Ok, get back to work. Now again open your HelloWorldWebPart.ts for edit and add following getListInfo function to it:

private getListsInfo(){
    let html: string = '';
    if (Environment.type === EnvironmentType.Local){
      this.domElement.querySelector('#lists').innerHTML = "Sorry wont work";
    } else {
      this.context.spHttpClient.get(
        this.context.pageContext.web.absoluteUrl + '/_api/web/lists?$filter=Hidden eq false', 
SPHttpClient.configurations.v1)
        .then((response: SPHttpClientResponse) => {
          response.json().then((listsObjects: any) => {
            listsObjects.value.forEach(listObject => {
              html +=`
                    <ul> 
                      <li>
                        <span class="ms-font-1">${listObject.Title}</span>
                      </li>
                    </ul>`;
            }); 
            this.domElement.querySelector('#lists').innerHTML = html;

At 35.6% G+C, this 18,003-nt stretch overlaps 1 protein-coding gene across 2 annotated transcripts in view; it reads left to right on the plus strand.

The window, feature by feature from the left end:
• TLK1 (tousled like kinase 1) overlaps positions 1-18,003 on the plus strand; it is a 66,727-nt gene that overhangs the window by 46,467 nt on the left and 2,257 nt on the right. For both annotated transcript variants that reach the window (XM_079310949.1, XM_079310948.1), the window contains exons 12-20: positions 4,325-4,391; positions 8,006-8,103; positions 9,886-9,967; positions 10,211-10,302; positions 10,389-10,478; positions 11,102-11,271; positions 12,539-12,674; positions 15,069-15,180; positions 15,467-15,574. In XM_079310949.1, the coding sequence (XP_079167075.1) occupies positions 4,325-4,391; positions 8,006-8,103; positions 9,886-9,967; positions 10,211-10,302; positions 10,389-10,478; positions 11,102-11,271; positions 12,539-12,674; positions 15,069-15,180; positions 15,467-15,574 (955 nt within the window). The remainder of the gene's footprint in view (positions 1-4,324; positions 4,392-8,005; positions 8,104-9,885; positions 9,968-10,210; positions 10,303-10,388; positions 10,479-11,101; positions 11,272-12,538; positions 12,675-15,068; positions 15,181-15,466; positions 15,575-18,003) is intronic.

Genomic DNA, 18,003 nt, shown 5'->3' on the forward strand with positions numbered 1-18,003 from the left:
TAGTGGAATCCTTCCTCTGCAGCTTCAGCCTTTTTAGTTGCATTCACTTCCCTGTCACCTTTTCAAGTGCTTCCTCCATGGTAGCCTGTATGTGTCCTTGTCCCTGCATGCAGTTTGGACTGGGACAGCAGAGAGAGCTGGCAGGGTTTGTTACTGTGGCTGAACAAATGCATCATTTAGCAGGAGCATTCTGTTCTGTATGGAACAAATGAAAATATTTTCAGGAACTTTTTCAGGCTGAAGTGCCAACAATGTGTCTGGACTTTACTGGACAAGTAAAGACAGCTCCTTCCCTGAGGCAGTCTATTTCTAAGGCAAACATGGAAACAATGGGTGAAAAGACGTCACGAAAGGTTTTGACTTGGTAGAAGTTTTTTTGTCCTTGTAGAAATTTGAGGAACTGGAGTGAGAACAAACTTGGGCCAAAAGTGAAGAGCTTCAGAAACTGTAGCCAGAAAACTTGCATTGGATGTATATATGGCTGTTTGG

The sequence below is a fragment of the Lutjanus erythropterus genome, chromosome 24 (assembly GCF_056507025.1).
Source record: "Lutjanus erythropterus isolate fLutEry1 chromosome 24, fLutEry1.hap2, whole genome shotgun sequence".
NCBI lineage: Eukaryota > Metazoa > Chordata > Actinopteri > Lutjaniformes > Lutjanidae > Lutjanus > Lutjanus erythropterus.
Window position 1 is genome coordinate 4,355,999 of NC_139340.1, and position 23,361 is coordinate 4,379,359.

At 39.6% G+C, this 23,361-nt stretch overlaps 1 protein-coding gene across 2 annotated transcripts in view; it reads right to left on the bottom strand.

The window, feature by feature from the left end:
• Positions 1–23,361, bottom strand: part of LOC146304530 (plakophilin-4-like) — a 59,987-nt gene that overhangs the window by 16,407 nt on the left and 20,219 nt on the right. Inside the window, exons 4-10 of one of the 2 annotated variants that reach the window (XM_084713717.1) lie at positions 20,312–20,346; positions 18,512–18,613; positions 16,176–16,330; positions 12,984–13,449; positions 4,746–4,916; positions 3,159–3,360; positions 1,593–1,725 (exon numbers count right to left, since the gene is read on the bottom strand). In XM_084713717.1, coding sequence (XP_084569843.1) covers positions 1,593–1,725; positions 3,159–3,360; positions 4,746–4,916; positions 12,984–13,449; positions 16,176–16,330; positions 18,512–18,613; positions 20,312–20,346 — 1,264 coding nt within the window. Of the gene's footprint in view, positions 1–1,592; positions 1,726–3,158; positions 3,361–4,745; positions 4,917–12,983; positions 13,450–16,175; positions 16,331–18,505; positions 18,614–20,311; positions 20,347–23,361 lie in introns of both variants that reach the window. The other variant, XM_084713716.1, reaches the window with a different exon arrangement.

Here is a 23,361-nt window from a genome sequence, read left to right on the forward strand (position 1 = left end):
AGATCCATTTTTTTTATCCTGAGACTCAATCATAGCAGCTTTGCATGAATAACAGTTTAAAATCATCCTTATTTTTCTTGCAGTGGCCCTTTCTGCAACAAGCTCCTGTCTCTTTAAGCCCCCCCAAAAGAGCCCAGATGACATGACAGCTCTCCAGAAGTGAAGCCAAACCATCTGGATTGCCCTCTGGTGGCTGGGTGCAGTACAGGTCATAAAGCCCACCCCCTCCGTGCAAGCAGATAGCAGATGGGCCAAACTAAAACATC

});
        });
      }
    }

We will not go trough complete code of this method, but experienced readers will understand it. Anyhow, we will mention our old friend context and SP Dev colleagues will be happy that its usage is nicely supported here and you can easy fetch all objects from it.

You will see red underlined Environment, EnvironmentType and SPHttpClientResponse as these namespaces are not yet defined. To do so, add following lines to your ts file:

Also, we must use our function somewhere, so let’s call it from our render method and add a div for lists.

Save everything and try gulp serve from your PowerShell.

So here we used a nice thing called Environment selector in our code. This is manly used when developing so it will help us if we try to debug and preview on a wrong environment:

As you can see, here we are checking if web part’s current environment is local and if yes it will give us custom message, if not it will proceed and try to fetch site lists. Now the question is how to test this against real SharePoint. Here we will use our O365. I am strongly suggesting all developers and others to check O365 Developers Program which gives you O365 E3 subscription for one year and of course for development and testing purposes.